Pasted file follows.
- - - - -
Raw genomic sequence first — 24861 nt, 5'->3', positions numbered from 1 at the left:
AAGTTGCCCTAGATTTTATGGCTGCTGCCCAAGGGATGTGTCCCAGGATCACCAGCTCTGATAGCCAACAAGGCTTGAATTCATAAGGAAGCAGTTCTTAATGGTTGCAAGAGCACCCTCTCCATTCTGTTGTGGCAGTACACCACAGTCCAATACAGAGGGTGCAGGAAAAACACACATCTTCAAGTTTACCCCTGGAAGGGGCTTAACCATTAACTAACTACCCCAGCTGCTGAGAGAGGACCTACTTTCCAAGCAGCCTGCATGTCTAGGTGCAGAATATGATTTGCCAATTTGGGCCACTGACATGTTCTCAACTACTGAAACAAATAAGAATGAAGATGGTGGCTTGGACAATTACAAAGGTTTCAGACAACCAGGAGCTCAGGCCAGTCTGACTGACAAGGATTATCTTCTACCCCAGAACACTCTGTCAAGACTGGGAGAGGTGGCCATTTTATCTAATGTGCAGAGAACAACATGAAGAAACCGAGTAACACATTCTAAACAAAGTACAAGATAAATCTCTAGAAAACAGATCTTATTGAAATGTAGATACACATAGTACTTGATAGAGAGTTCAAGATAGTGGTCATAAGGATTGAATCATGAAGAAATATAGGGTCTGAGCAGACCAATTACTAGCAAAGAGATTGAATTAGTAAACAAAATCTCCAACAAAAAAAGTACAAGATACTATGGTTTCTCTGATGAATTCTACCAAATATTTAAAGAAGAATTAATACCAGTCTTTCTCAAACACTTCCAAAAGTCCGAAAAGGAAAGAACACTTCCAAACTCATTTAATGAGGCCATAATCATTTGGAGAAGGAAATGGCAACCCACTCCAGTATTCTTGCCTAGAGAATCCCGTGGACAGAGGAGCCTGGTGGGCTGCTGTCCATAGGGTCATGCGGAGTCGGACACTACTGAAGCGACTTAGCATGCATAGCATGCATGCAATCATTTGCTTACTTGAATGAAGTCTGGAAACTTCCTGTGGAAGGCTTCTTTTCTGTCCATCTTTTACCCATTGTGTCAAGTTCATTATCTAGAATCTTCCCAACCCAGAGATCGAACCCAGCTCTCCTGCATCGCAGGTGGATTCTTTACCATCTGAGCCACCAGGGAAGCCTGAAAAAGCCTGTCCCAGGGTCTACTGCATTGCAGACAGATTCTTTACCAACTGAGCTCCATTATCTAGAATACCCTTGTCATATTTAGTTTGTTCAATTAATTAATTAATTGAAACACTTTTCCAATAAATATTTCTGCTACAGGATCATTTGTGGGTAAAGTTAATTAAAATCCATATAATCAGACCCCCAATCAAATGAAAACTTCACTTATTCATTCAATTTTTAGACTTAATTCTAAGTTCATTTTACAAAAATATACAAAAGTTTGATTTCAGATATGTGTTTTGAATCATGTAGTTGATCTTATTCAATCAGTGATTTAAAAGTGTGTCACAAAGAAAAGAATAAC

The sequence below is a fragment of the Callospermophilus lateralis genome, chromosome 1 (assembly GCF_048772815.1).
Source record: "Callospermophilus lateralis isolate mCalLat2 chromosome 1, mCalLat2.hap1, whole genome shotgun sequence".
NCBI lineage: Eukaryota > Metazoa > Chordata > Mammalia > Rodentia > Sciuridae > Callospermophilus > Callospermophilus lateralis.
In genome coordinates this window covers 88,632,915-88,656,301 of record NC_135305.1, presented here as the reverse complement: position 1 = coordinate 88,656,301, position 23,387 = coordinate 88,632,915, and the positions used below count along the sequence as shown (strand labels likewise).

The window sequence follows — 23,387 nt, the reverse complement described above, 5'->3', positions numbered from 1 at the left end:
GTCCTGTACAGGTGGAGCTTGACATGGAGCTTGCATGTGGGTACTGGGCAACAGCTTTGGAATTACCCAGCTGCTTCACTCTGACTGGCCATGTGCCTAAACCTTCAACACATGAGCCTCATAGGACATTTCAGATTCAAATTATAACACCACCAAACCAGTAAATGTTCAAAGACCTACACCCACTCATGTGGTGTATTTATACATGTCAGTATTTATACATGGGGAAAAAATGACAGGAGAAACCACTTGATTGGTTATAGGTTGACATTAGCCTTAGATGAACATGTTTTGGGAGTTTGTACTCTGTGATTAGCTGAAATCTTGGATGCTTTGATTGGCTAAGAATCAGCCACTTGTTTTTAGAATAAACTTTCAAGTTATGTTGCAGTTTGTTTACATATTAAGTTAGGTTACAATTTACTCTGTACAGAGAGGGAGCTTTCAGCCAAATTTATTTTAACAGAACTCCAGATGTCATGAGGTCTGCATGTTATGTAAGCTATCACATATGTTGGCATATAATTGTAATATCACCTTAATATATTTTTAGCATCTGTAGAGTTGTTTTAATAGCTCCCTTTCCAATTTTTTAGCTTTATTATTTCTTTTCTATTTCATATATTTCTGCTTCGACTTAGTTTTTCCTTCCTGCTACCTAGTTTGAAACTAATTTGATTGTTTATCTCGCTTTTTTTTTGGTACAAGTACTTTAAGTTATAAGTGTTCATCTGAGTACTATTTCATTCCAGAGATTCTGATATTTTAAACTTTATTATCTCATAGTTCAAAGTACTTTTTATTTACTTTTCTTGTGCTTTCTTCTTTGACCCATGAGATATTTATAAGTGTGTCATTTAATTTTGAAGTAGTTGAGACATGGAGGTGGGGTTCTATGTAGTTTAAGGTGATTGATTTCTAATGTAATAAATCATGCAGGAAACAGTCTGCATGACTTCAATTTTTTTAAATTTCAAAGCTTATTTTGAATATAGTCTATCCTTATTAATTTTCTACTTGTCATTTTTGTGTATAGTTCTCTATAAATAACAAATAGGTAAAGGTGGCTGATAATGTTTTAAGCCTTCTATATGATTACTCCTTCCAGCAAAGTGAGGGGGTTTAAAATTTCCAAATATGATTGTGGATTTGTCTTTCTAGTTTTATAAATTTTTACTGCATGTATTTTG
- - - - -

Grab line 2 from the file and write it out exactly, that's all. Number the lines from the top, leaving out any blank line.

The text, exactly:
AAGTTGCCCTAGATTTTATGGCTGCTGCCCAAGGGATGTGTCCCAGGATCACCAGCTCTGATAGCCAACAAGGCTTGAATTCATAAGGAAGCAGTTCTTAATGGTTGCAAGAGCACCCTCTCCATTCTGTTGTGGCAGTACACCACAGTCCAATACAGAGGGTGCAGGAAAAACACACATCTTCAAGTTTACCCCTGGAAGGGGCTTAACCATTAACTAACTACCCCAGCTGCTGAGAGAGGACCTACTTTCCAAGCAGCCTGCATGTCTAGGTGCAGAATATGATTTGCCAATTTGGGCCACTGACATGTTCTCAACTACTGAAACAAATAAGAATGAAGATGGTGGCTTGGACAATTACAAAGGTTTCAGACAACCAGGAGCTCAGGCCAGTCTGACTGACAAGGATTATCTTCTACCCCAGAACACTCTGTCAAGACTGGGAGAGGTGGCCATTTTATCTAATGTGCAGAGAACAACATGAAGAAACCGAGTAACACATTCTAAACAAAGTACAAGATAAATCTCTAGAAAACAGATCTTATTGAAATGTAGATACACATAGTACTTGATAGAGAGTTCAAGATAGTGGTCATAAGGATTGAATCATGAAGAAATATAGGGTCTGAGCAGACCAATTACTAGCAAAGAGATTGAATTAGTAAACAAAATCTCCAACAAAAAAAGTACAAGATACTATGGTTTCTCTGATGAATTCTACCAAATATTTAAAGAAGAATTAATACCAGTCTTTCTCAAACACTTCCAAAAGTCCGAAAAGGAAAGAACACTTCCAAACTCATTTAATGAGGCCATAATCATTTGGAGAAGGAAATGGCAACCCACTCCAGTATTCTTGCCTAGAGAATCCCGTGGACAGAGGAGCCTGGTGGGCTGCTGTCCATAGGGTCATGCGGAGTCGGACACTACTGAAGCGACTTAGCATGCATAGCATGCATGCAATCATTTGCTTACTTGAATGAAGTCTGGAAACTTCCTGTGGAAGGCTTCTTTTCTGTCCATCTTTTACCCATTGTGTCAAGTTCATTATCTAGAATCTTCCCAACCCAGAGATCGAACCCAGCTCTCCTGCATCGCAGGTGGATTCTTTACCATCTGAGCCACCAGGGAAGCCTGAAAAAGCCTGTCCCAGGGTCTACTGCATTGCAGACAGATTCTTTACCAACTGAGCTCCATTATCTAGAATACCCTTGTCATATTTAGTTTGTTCAATTAATTAATTAATTGAAACACTTTTCCAATAAATATTTCTGCTACAGGATCATTTGTGGGTAAAGTTAATTAAAATCCATATAATCAGACCCCCAATCAAATGAAAACTTCACTTATTCATTCAATTTTTAGACTTAATTCTAAGTTCATTTTACAAAAATATACAAAAGTTTGATTTCAGATATGTGTTTTGAATCATGTAGTTGATCTTATTCAATCAGTGATTTAAAAGTGTGTCACAAAGAAAAGAATAAC